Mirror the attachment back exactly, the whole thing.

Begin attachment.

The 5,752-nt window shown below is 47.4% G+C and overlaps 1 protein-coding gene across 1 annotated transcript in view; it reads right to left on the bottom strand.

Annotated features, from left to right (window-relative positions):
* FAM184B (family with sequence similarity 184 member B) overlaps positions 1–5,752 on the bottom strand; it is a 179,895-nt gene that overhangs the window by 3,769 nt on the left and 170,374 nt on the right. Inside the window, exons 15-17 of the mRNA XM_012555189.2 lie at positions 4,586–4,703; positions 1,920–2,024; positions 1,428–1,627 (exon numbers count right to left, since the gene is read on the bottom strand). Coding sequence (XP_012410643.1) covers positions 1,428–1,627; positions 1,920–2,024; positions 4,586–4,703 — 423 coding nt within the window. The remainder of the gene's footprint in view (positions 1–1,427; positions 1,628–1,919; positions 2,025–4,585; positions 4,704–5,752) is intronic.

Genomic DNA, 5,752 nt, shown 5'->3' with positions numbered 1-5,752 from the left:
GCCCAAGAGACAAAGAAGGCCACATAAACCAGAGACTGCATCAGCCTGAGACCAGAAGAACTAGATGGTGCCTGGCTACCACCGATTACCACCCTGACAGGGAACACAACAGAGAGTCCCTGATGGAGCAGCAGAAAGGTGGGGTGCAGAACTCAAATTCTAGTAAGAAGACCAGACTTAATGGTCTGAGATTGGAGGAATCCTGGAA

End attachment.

The 5,752-nt window shown below is 47.4% G+C and overlaps 1 protein-coding gene across 1 annotated transcript in view; it reads right to left on the bottom strand.

Annotated features, from left to right (window-relative positions):
* FAM184B (family with sequence similarity 184 member B) overlaps positions 1–5,752 on the bottom strand; it is a 179,895-nt gene that overhangs the window by 3,769 nt on the left and 170,374 nt on the right. Inside the window, exons 15-17 of the mRNA XM_012555189.2 lie at positions 4,586–4,703; positions 1,920–2,024; positions 1,428–1,627 (exon numbers count right to left, since the gene is read on the bottom strand). Coding sequence (XP_012410643.1) covers positions 1,428–1,627; positions 1,920–2,024; positions 4,586–4,703 — 423 coding nt within the window. The remainder of the gene's footprint in view (positions 1–1,427; positions 1,628–1,919; positions 2,025–4,585; positions 4,704–5,752) is intronic.

Genomic DNA, 5,752 nt, shown 5'->3' with positions numbered 1-5,752 from the left:
GCCCAAGAGACAAAGAAGGCCACATAAACCAGAGACTGCATCAGCCTGAGACCAGAAGAACTAGATGGTGCCTGGCTACCACCGATTACCACCCTGACAGGGAACACAACAGAGAGTCCCTGATGGAGCAGCAGAAAGGTGGGGTGCAGAACTCAAATTCTAGTAAGAAGACCAGACTTAATGGTCTGAGATTGGAGGAATCCTGGAA